When it comes to being kind to myself, I’d say I am a novice. I’m still figuring out how to be my best Valentine, and I make plenty of mistakes along the way. But forgiving and accepting myself—just like I would a loved one—is an important part of self-love too.
Here are some of my favorite ways to love my future self:
Making my bed in the morning. It’s a pain for approximately two minutes, but it’s a gift at the end of the day.
Keeping a running list of gifts I’d like. It keeps me from buying things in the moment, and I always have suggestions for others or ideas for myself on hand.
Planning the next hangout on the spot. Before saying goodbye to a friend at the end of a lovely visit, I like to compare calendars and figure out the next time we can see each other. It’s one less task to do and gives us both something to look forward to.
Scheduling time every day for exercise and breaks. And mapping out my schedule for the following day before my workday ends.
Hanging art I love and prints that make me feel good. It’s true: Today’s a good day to recognize how far you’ve come.
Always having a good book—or two—in rotation. And always, always making time to read before bed.
Setting weekly intentions. Naming a new, doable goal for myself each week has become a real treat. And doing it with my dear friend and editor Becca makes the practice even better.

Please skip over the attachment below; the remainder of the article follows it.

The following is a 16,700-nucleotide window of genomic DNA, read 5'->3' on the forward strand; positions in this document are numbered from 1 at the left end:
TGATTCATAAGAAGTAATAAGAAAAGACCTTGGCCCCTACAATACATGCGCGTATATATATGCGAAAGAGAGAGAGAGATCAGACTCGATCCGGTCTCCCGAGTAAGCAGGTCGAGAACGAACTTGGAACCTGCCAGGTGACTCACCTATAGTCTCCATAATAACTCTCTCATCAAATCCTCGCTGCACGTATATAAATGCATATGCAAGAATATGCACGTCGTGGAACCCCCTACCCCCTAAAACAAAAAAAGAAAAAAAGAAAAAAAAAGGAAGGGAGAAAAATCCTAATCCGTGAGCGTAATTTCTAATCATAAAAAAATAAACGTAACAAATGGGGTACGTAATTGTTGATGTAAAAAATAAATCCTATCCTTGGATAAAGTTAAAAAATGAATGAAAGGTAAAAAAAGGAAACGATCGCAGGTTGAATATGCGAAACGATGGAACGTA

You likely have some great ideas, too. (If so, I’d love to read them in the comments!)
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This year, I’ll celebrate my fifth Valentine’s Day with Billy. While I’m especially grateful to love and be loved by him, I know that our relationship doesn’t make me any more special or worthy than when I was single.
Although I’ve grown more comfortable with practicing self-love and spend a lot of time caring for my future self, I often think back to my past self and want to comfort her too. Past Katie spent many a miserable Valentine’s Day looking for love and feeling less than.
If I could show my past self some love, this is what I’d tell her:
The person you’re looking for is you. You deserve to love yourself. You deserve to accept all your flaws, quirks, and past mistakes—and embrace them as part of who you are today. You deserve to show kindness to yourself. You deserve to treat yourself with the same care and patience that you would a dear friend. You deserve to romance yourself, to show gratitude for your amazing and unique mind and body, which you know better than anyone else ever will.
You are your greatest love story.
Now, go make your bed. You’ll thank yourself later.